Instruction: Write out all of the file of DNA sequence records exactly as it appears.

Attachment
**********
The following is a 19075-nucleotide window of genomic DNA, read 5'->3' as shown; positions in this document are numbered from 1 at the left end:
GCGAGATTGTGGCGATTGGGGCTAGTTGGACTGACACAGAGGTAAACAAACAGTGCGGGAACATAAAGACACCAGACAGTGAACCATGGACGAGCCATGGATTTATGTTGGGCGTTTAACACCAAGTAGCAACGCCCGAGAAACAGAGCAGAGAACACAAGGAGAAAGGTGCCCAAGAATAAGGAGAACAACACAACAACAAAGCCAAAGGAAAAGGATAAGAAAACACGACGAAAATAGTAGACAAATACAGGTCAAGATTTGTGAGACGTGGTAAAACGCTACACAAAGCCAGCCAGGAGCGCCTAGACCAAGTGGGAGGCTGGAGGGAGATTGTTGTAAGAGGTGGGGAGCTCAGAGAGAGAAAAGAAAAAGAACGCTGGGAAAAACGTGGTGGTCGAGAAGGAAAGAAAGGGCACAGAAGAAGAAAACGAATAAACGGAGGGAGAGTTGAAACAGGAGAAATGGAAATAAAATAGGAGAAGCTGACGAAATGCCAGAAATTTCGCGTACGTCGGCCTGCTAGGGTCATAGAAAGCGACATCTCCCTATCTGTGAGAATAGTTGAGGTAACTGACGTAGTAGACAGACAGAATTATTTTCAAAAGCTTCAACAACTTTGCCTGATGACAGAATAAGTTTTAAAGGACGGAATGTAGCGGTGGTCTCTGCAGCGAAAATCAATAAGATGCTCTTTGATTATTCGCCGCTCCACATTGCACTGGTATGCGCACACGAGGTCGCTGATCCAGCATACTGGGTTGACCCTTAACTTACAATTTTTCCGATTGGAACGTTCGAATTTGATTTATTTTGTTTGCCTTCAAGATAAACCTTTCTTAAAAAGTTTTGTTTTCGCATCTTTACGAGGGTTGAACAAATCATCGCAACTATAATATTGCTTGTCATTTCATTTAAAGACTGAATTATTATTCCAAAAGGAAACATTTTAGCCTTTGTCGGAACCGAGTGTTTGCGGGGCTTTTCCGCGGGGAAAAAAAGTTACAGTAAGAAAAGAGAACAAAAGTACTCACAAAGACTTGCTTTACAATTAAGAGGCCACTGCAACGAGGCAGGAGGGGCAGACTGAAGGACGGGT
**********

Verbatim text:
The following is a 19075-nucleotide window of genomic DNA, read 5'->3' as shown; positions in this document are numbered from 1 at the left end:
GCGAGATTGTGGCGATTGGGGCTAGTTGGACTGACACAGAGGTAAACAAACAGTGCGGGAACATAAAGACACCAGACAGTGAACCATGGACGAGCCATGGATTTATGTTGGGCGTTTAACACCAAGTAGCAACGCCCGAGAAACAGAGCAGAGAACACAAGGAGAAAGGTGCCCAAGAATAAGGAGAACAACACAACAACAAAGCCAAAGGAAAAGGATAAGAAAACACGACGAAAATAGTAGACAAATACAGGTCAAGATTTGTGAGACGTGGTAAAACGCTACACAAAGCCAGCCAGGAGCGCCTAGACCAAGTGGGAGGCTGGAGGGAGATTGTTGTAAGAGGTGGGGAGCTCAGAGAGAGAAAAGAAAAAGAACGCTGGGAAAAACGTGGTGGTCGAGAAGGAAAGAAAGGGCACAGAAGAAGAAAACGAATAAACGGAGGGAGAGTTGAAACAGGAGAAATGGAAATAAAATAGGAGAAGCTGACGAAATGCCAGAAATTTCGCGTACGTCGGCCTGCTAGGGTCATAGAAAGCGACATCTCCCTATCTGTGAGAATAGTTGAGGTAACTGACGTAGTAGACAGACAGAATTATTTTCAAAAGCTTCAACAACTTTGCCTGATGACAGAATAAGTTTTAAAGGACGGAATGTAGCGGTGGTCTCTGCAGCGAAAATCAATAAGATGCTCTTTGATTATTCGCCGCTCCACATTGCACTGGTATGCGCACACGAGGTCGCTGATCCAGCATACTGGGTTGACCCTTAACTTACAATTTTTCCGATTGGAACGTTCGAATTTGATTTATTTTGTTTGCCTTCAAGATAAACCTTTCTTAAAAAGTTTTGTTTTCGCATCTTTACGAGGGTTGAACAAATCATCGCAACTATAATATTGCTTGTCATTTCATTTAAAGACTGAATTATTATTCCAAAAGGAAACATTTTAGCCTTTGTCGGAACCGAGTGTTTGCGGGGCTTTTCCGCGGGGAAAAAAAGTTACAGTAAGAAAAGAGAACAAAAGTACTCACAAAGACTTGCTTTACAATTAAGAGGCCACTGCAACGAGGCAGGAGGGGCAGACTGAAGGACGGGT